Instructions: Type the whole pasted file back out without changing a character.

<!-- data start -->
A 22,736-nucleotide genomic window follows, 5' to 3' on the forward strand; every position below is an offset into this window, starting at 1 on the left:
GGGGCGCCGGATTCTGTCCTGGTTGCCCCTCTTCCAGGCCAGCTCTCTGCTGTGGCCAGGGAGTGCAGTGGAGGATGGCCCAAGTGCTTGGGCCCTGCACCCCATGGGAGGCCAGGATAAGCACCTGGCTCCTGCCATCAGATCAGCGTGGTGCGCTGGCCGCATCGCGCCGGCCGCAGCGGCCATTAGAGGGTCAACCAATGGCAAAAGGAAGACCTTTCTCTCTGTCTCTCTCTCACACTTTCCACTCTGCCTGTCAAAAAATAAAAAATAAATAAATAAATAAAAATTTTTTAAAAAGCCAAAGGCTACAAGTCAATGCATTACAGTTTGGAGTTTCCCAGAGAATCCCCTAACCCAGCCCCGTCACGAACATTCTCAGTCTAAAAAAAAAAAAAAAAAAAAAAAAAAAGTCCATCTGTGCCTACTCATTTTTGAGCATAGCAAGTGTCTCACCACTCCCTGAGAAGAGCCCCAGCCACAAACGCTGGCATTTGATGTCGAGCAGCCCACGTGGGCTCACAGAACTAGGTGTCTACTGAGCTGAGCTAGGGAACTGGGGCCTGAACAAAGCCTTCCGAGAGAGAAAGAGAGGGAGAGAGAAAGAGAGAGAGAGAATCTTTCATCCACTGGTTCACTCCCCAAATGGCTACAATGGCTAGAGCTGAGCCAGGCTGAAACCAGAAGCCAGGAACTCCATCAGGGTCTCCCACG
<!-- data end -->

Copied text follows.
A 22,736-nucleotide genomic window follows, 5' to 3' on the forward strand; every position below is an offset into this window, starting at 1 on the left:
GGGGCGCCGGATTCTGTCCTGGTTGCCCCTCTTCCAGGCCAGCTCTCTGCTGTGGCCAGGGAGTGCAGTGGAGGATGGCCCAAGTGCTTGGGCCCTGCACCCCATGGGAGGCCAGGATAAGCACCTGGCTCCTGCCATCAGATCAGCGTGGTGCGCTGGCCGCATCGCGCCGGCCGCAGCGGCCATTAGAGGGTCAACCAATGGCAAAAGGAAGACCTTTCTCTCTGTCTCTCTCTCACACTTTCCACTCTGCCTGTCAAAAAATAAAAAATAAATAAATAAATAAAAATTTTTTAAAAAGCCAAAGGCTACAAGTCAATGCATTACAGTTTGGAGTTTCCCAGAGAATCCCCTAACCCAGCCCCGTCACGAACATTCTCAGTCTAAAAAAAAAAAAAAAAAAAAAAAAAAAGTCCATCTGTGCCTACTCATTTTTGAGCATAGCAAGTGTCTCACCACTCCCTGAGAAGAGCCCCAGCCACAAACGCTGGCATTTGATGTCGAGCAGCCCACGTGGGCTCACAGAACTAGGTGTCTACTGAGCTGAGCTAGGGAACTGGGGCCTGAACAAAGCCTTCCGAGAGAGAAAGAGAGGGAGAGAGAAAGAGAGAGAGAGAATCTTTCATCCACTGGTTCACTCCCCAAATGGCTACAATGGCTAGAGCTGAGCCAGGCTGAAACCAGAAGCCAGGAACTCCATCAGGGTCTCCCACG